And Now, the News

We live, we are told, in the Information Age.  At times, though, it can be more like the Misinformation Age. I’ll explain why, shortly.

When I was younger, we got our national/world news reports from the daily paper, or the radio, or the evening news on TV. The TV news was broadcast on one of three national networks. For 30 minutes a night. 

That was it.

Can you imagine? There was no 24-hour news channel. Now, we’re absolutely inundated with them.

We just had folks like Walter Cronkite, Chet Huntley and David Brinkley, John Chancellor, Dan Rather, Tom Brokaw, Peter Jennings and, on the public station, Robert MacNeil and Jim Lehrer, spending 30 minutes sharing the most newsworthy events of the day.

And we depended on them to inform us with the facts. Mr. Cronkite even attained the status of “The Most Trusted Man in America.”

Nowadays, we have access to news all day and all night, whenever we want it, from multiple outlets. Not just news, mind you, but in-depth analysis, panel discussions (which often become shouting matches), interviews, whatever else they can think of to fill 24 hours. Everything you ever wanted to know about a story, and so much more you never did.

Not to mention, all the news sites available on the Internet, pertaining to news in general or to specific subject matter and, of course, all these wonderful individuals who circulate all these falsehoods and rumors, passing them off as News. Chain emails are the absolute worst.

Now, I’m not saying information itself is a bad thing. Knowledge is power, after all. The problem, though, is when you have this many people telling the same stories, you can hear so many different versions. Different details are included, or ignored, according to the storyteller. And, while some news stations may aim for objectivity, others definitely imprint their ideology on what they report.

So, then, the question becomes, who do you believe?

 

Well, obviously, human nature leads us to believe who we want to. Most of us usually have our minds already made up on a particular subject, be it a person, issue, event, what have you, and we’re likely to apply that filter to the news we consume. Stories that may offer a different perspective than our own mostly get ignored, right? So, while we claim we want to be informed, chances are, we choose to believe only the information that reinforces our preconceptions.

Now, how useful is that?

I used to be, and mostly still am, insecure about expressing my opinion regarding people and events in the news when I’m with other people, because it always seems to me that the other people speak their opinions with so much conviction, supremely confident in their stance, so they must know what they’re talking about. I rarely feel such conviction, and for a long time, I thought it was because I was an indecisive, wishy-washy milquetoast.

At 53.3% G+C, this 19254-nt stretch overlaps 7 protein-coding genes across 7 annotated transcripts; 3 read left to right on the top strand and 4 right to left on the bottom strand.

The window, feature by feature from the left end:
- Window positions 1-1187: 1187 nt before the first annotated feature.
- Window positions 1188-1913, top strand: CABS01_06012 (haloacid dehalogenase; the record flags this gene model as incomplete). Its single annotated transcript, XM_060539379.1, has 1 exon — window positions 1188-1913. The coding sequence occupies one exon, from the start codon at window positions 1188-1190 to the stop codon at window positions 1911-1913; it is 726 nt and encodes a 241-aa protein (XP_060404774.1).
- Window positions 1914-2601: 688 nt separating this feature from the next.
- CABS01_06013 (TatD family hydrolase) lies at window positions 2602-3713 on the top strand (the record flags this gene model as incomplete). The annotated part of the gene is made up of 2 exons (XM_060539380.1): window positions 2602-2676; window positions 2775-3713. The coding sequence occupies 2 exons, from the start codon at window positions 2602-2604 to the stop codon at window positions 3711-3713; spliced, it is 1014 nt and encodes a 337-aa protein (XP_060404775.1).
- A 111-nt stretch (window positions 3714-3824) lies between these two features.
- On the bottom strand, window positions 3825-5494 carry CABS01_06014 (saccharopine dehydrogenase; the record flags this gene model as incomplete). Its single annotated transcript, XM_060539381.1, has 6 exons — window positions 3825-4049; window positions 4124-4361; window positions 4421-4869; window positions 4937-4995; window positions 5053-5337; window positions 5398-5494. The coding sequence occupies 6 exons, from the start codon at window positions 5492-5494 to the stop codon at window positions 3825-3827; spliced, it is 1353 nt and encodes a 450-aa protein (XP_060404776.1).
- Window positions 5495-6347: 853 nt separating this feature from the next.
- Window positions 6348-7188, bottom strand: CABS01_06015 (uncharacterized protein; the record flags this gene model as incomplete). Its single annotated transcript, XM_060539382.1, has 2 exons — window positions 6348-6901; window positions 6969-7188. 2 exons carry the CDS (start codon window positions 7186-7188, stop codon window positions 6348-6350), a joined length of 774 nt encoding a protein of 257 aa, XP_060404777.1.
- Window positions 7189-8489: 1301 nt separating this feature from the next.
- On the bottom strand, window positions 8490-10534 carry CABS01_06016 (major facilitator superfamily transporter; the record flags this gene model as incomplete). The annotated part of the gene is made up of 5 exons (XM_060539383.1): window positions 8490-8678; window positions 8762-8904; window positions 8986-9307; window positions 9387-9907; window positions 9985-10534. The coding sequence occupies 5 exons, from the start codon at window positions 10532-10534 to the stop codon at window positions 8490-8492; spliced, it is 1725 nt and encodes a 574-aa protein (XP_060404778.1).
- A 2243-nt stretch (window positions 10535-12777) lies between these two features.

The older I get, though, the more I think that rather, I’m more willing to look at both sides of a story, and recognize there are valid points to be made on either side. These days, I wonder if the people with the strong convictions attained them by looking at both sides before choosing one, (and good for them if they did)  or did they simply latch onto one side, with no consideration for the other, because it matched their own philosophy, and that’s that?

So, here’s a challenge for you. If you’re used to getting your news from the same source every time, consider trying a different one, one that may not align as closely with what you believe. I know that’s difficult; I don’t like doing it, either. But perhaps, it can cause you to look at a person, issue etc. in a way you haven’t before, and maybe reevaluate where you stand. That’s scary, I know; it means you might have to admit you were wrong about something and, if you’re like me, you HATE that!

On the other hand, it could lead to more productive conversation if we’re willing to challenge our preconceived notions and open our minds just a bit.

And, thinking optimistically, here, more productive conversation may even lead to more productive actions, and I think we can all agree, it’s long past time for those.

As Mr. Cronkite used to say, “And that’s the way it is.”

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